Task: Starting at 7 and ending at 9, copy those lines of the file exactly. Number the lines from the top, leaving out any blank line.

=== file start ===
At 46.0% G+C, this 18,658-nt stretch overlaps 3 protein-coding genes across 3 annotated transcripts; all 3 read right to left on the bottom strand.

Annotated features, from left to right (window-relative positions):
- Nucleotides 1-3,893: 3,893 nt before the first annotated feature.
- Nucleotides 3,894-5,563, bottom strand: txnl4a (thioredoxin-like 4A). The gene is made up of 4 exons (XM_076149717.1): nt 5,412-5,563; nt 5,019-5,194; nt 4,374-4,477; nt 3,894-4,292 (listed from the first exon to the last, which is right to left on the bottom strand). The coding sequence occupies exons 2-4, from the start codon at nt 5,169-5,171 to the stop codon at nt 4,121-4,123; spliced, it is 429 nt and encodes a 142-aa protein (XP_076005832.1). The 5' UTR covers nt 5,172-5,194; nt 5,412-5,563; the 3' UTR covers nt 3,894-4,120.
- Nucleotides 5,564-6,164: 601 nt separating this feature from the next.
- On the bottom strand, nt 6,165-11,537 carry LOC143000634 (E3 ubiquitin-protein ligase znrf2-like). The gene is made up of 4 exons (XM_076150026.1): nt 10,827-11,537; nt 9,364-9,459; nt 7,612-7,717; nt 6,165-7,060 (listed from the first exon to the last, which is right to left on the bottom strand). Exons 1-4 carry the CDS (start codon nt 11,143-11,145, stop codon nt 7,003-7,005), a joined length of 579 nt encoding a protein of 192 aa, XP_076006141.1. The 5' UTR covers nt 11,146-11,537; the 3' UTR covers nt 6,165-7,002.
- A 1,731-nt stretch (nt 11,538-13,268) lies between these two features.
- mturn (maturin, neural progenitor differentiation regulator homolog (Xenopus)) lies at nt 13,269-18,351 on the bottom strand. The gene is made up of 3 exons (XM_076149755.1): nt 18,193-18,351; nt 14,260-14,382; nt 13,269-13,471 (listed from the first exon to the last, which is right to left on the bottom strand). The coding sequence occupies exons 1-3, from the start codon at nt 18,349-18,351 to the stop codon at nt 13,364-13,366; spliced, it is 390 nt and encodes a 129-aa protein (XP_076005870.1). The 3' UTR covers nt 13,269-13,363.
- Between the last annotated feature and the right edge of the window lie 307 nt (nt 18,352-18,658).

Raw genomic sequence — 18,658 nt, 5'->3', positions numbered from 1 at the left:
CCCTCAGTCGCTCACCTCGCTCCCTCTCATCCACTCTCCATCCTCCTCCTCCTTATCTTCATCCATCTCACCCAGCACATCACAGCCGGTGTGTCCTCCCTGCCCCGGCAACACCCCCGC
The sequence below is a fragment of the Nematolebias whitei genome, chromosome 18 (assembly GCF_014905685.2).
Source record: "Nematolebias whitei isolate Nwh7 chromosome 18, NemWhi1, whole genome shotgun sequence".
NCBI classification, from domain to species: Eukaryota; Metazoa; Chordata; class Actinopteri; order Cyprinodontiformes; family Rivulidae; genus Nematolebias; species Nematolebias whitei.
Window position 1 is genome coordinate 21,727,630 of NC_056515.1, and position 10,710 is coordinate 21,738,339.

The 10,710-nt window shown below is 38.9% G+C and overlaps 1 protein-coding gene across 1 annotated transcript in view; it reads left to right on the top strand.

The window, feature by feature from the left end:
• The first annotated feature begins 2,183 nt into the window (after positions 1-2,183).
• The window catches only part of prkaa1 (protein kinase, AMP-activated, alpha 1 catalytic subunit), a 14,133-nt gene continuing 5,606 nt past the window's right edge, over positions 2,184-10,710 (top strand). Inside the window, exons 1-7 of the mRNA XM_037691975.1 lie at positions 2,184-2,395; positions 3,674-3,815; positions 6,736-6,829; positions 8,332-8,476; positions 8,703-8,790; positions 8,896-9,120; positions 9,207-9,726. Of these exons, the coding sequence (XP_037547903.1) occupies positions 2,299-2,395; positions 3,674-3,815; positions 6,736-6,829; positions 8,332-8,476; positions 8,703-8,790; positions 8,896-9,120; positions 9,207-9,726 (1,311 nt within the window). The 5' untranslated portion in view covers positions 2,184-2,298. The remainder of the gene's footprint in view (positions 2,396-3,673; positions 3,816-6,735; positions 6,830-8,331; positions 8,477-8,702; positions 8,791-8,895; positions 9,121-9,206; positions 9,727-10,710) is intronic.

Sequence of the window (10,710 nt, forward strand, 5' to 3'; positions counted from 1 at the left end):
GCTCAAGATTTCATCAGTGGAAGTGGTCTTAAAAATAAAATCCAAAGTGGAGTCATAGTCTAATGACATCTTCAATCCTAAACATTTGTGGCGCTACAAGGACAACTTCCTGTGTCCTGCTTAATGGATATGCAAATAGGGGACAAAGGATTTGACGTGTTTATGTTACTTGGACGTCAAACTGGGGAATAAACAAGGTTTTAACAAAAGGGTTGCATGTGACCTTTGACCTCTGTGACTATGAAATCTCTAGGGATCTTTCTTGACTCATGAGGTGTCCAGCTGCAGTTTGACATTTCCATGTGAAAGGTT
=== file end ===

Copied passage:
- A 1,731-nt stretch (nt 11,538-13,268) lies between these two features.
- mturn (maturin, neural progenitor differentiation regulator homolog (Xenopus)) lies at nt 13,269-18,351 on the bottom strand. The gene is made up of 3 exons (XM_076149755.1): nt 18,193-18,351; nt 14,260-14,382; nt 13,269-13,471 (listed from the first exon to the last, which is right to left on the bottom strand). The coding sequence occupies exons 1-3, from the start codon at nt 18,349-18,351 to the stop codon at nt 13,364-13,366; spliced, it is 390 nt and encodes a 129-aa protein (XP_076005870.1). The 3' UTR covers nt 13,269-13,363.
- Between the last annotated feature and the right edge of the window lie 307 nt (nt 18,352-18,658).